Last week’s Carnival celebrations were spoiled by geopolitical tensions. Fortunately, economic developments provided some reassuring stability.
Low expectations for the nuclear summit in Hanoi between U.S. President Donald Trump and North Korean leader Kim Jong-un were confirmed when the summit ended abruptly on its second day. Mr Trump suggested North Korea wasn’t making a generous enough offer in terms of denuclearisation in exchange for its demand for a full lifting of economic sanctions. “Sometimes you have to walk away,” Mr Trump said. Better preparation, from the American president may have yielded better results.
Further to the west, tensions between India and Pakistan flared up again after Indian fighter jets destroyed a terrorist camp in Pakistan. India was retaliating against a terrorist attack in India-administered Kashmir two weeks prior. The situation escalated further the next day when an aerial skirmish between the two countries resulted in two downed planes. Each government is giving a conflicting version of events, and the war has broken out for real on social media, making de-escalation more difficult. The one thing that is sure is that India’s retaliation has bolstered Prime Minister Narendra Modi’s election chances.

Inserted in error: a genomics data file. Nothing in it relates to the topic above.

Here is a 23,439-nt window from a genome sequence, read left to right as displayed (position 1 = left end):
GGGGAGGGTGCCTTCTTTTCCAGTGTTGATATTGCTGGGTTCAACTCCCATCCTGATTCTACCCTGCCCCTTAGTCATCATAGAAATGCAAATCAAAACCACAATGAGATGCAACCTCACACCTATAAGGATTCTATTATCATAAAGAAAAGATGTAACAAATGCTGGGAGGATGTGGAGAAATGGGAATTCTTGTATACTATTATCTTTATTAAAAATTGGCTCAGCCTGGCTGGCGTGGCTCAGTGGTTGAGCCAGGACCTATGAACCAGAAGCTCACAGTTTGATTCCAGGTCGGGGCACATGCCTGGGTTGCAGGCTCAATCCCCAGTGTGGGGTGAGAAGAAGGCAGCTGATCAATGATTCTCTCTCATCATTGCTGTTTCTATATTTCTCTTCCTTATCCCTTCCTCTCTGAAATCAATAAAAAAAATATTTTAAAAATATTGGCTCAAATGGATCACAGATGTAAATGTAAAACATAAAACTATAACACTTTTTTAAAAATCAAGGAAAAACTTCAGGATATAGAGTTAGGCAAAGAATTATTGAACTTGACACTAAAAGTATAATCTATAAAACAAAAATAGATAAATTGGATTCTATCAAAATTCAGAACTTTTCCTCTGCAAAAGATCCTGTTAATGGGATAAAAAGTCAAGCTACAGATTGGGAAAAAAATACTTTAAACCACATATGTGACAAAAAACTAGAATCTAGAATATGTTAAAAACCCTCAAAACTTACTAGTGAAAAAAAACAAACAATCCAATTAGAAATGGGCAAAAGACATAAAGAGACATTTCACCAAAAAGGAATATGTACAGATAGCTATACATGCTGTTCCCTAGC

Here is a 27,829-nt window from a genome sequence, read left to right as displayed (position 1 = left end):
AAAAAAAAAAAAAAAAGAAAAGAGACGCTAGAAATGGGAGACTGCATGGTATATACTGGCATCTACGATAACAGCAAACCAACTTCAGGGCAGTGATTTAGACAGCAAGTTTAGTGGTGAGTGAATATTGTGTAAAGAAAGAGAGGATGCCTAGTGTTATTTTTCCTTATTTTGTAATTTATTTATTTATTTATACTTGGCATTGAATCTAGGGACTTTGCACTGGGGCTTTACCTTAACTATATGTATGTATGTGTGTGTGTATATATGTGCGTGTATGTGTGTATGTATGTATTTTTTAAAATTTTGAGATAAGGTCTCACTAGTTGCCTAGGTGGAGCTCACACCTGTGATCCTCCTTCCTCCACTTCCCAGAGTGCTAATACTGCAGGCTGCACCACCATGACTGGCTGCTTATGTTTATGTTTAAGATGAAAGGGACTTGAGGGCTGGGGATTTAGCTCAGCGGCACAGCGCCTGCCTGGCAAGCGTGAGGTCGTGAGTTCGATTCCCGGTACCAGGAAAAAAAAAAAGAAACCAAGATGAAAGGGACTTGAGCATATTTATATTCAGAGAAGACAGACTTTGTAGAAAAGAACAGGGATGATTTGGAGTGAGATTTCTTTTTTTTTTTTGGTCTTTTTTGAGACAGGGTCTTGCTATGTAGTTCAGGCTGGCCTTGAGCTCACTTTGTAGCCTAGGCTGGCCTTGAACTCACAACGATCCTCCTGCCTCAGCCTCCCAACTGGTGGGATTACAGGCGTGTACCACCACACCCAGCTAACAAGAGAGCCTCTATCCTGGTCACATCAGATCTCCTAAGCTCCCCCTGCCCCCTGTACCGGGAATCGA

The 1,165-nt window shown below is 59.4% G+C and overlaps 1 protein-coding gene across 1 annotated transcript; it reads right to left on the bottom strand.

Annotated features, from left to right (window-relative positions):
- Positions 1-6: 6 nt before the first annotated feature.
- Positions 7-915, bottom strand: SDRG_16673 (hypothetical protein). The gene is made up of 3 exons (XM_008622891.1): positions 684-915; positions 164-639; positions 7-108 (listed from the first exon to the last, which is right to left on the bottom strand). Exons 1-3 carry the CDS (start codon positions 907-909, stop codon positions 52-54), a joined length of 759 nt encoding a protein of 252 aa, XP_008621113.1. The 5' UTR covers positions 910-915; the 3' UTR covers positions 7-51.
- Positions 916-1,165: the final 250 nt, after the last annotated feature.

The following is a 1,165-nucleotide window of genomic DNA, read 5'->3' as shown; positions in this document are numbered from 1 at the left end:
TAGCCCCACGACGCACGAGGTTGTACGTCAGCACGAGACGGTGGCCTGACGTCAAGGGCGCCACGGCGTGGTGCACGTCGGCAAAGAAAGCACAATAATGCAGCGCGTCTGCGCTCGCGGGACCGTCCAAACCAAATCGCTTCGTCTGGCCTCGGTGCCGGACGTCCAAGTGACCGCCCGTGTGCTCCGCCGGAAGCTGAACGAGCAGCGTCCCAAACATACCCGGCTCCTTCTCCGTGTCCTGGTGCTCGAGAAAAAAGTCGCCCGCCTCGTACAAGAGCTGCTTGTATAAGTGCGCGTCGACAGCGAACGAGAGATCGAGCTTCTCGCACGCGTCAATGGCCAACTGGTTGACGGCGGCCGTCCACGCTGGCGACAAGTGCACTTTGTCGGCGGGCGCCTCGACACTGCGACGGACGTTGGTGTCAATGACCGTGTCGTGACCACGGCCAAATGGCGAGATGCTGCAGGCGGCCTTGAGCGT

The geopolitical tensions from Asia were balanced by upbeat USA GDP figures for the last quarter of 2018, which were finally published after delays due to the government shutdown. The USA grew by less than in the previous quarter, but the figures were above expectations which came as a nice surprise. GDP figures published for a wide range of other countries seem to confirm that the global economy is cooling, but not yet in recession.
On Wednesday, Fed Chairman Jerome Powell went to Congress to present the Semiannual Monetary Policy Report. As expected, his testimony made no reference to an acceleration in interest rate hikes or quantitative tightening. Present market expectations seem to be pricing the next rate hike for the summer of 2021.
In the UK, Brexit (what else?) was once again in the news. Theresa May promised to postpone the UK’s exit from the EU until June if no deal could be found by March 12. Further delays would create an embarrassing situation whereby the UK, by staying in the EU, would need to hold elections for the European Parliament.
Estonia went to the polls yesterday to elect a new parliament. The two main coalition blocks were joined by a third force, EKRE, a right-wing populist party polling at 20% just before the vote. Successful coalition building to exclude that party would require better showings for the smaller parties than those projected. Nevertheless, the main takeaway is that despite a relatively strong economy, tribal sentiment is surfacing in the country like elsewhere in Europe. The election result gave the incumbent coalition 48 of the 101 seats in parliament, three short of a majority.